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The Government has established a review into the New Zealand Health and Disability System (the Review). This review will identify opportunities to improve the performance, structure, and sustainability of the system with a goal of achieving equity of outcomes, and contributing to wellness for all, particularly Māori and Pacific peoples.


The New Zealand Health and Disability System has many strengths, and intersects the life of every New Zealander. It is looking after New Zealanders well, especially when we are acutely ill or injured.

Overall, New Zealanders are living longer and healthier lives. However, the way the current system is operating means that many people, particularly those on low incomes, wait until they are sick, instead of accessing the care they need to stay well. Disparities of outcomes exist across the system, especially for Māori and Pacific peoples. In reviewing the New Zealand Health and Disability System we can identify opportunities to do more, and to address these inequities.

The system is under pressure, facing significant contextual change, and will need to operate very differently if it is to continue to deliver for New Zealanders. The rapidly changing global, societal and technological context within which New Zealand’s Health and Disability System operates makes a review timely.

The current devolved Health and Disability System has a complex mix of governance, ownership, business and accountability arrangements. This complexity can get in the way of ensuring public money is spent, and invested, in a manner that provides health care to the public in a coherent and smart way.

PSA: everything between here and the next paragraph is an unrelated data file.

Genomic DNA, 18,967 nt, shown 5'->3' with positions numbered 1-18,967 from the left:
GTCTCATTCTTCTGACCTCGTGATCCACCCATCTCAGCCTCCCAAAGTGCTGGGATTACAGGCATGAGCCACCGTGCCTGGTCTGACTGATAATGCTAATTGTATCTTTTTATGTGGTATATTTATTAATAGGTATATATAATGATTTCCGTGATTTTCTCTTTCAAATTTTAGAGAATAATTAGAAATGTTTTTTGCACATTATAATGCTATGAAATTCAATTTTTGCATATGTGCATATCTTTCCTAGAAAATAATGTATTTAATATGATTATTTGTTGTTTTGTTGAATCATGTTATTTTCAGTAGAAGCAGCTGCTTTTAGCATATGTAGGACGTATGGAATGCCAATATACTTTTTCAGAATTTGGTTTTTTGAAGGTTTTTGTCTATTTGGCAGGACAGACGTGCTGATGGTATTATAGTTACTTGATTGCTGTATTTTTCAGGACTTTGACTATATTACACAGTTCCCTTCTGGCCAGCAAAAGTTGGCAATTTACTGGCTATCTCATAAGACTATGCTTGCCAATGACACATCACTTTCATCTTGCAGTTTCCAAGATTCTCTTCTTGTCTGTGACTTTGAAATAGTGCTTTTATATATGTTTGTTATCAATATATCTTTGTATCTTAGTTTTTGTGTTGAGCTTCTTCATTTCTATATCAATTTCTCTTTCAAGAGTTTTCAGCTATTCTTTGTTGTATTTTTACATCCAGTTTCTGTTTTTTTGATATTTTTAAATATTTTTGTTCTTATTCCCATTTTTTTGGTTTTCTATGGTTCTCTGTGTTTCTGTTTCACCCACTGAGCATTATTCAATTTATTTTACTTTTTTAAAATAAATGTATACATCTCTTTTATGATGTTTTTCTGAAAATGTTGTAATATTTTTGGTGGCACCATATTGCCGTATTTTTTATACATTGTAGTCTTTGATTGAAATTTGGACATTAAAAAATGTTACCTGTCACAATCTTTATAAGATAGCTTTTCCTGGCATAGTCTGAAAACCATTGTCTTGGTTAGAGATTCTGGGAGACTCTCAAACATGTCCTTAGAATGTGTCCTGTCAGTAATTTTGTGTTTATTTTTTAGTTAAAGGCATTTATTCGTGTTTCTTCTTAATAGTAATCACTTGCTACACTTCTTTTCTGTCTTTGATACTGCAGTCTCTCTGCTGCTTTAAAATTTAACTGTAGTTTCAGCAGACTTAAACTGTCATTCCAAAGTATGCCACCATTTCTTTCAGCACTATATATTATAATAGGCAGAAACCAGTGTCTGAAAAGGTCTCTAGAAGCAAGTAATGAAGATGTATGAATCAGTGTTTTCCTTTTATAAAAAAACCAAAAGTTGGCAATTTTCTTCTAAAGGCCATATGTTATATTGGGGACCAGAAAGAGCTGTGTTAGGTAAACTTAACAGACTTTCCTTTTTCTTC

Scope of Review 

All New Zealanders should be able to aspire to improving levels of health and wellbeing. The goal for the New Zealand Health and Disability System, as currently set out in legislation is that it is strong, effective and delivers equitable health outcomes for all New Zealanders. The Review will investigate where the system is not currently achieving this core equity goal, and understand the drivers of this (whether it be service delivery, or the broader social determinants of health). The Review will focus on the future needs of New Zealanders and make recommendations on changes to the Health and Disability system to ensure all New Zealander’s have confidence that the system will assist them and their families to live well.

The Review will consider the overall function of the Health and Disability system to ensure the system is better balanced towards wellness, access, equity, and sustainability.

The Review will provide a report to the Government, including recommendations, on:

  • A sustainable and forward-looking Health and Disability System that is well placed to respond to future needs of all New Zealanders and which:
    • Is designed to achieve better health and wellness outcomes for all New Zealanders
    • Ensures improvements in health outcomes of Māori and other population groups
    • Has reduced barriers to access to both health and disability services to achieve equitable outcomes for all parts of the population